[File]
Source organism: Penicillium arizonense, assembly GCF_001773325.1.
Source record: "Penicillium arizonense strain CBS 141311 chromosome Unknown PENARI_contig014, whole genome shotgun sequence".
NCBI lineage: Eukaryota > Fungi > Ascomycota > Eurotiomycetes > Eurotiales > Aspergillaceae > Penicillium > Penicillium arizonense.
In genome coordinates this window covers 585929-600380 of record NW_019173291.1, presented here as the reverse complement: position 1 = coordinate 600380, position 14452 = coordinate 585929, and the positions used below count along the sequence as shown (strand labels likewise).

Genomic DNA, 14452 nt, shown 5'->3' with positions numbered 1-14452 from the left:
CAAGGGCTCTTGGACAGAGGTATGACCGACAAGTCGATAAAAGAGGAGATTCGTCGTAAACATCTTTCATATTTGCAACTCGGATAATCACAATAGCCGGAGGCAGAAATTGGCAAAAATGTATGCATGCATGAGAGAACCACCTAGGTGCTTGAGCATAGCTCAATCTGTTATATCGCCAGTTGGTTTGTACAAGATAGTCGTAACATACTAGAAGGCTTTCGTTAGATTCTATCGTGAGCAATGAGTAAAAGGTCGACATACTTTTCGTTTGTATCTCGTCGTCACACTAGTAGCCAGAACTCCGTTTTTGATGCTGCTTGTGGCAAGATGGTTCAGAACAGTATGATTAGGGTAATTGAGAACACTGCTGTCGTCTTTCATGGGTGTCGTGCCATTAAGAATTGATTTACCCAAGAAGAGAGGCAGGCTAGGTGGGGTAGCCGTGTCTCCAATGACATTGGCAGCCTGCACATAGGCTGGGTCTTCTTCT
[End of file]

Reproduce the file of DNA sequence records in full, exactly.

Source organism: Penicillium arizonense, assembly GCF_001773325.1.
Source record: "Penicillium arizonense strain CBS 141311 chromosome Unknown PENARI_contig014, whole genome shotgun sequence".
NCBI lineage: Eukaryota > Fungi > Ascomycota > Eurotiomycetes > Eurotiales > Aspergillaceae > Penicillium > Penicillium arizonense.
In genome coordinates this window covers 585929-600380 of record NW_019173291.1, presented here as the reverse complement: position 1 = coordinate 600380, position 14452 = coordinate 585929, and the positions used below count along the sequence as shown (strand labels likewise).

Genomic DNA, 14452 nt, shown 5'->3' with positions numbered 1-14452 from the left:
CAAGGGCTCTTGGACAGAGGTATGACCGACAAGTCGATAAAAGAGGAGATTCGTCGTAAACATCTTTCATATTTGCAACTCGGATAATCACAATAGCCGGAGGCAGAAATTGGCAAAAATGTATGCATGCATGAGAGAACCACCTAGGTGCTTGAGCATAGCTCAATCTGTTATATCGCCAGTTGGTTTGTACAAGATAGTCGTAACATACTAGAAGGCTTTCGTTAGATTCTATCGTGAGCAATGAGTAAAAGGTCGACATACTTTTCGTTTGTATCTCGTCGTCACACTAGTAGCCAGAACTCCGTTTTTGATGCTGCTTGTGGCAAGATGGTTCAGAACAGTATGATTAGGGTAATTGAGAACACTGCTGTCGTCTTTCATGGGTGTCGTGCCATTAAGAATTGATTTACCCAAGAAGAGAGGCAGGCTAGGTGGGGTAGCCGTGTCTCCAATGACATTGGCAGCCTGCACATAGGCTGGGTCTTCTTCT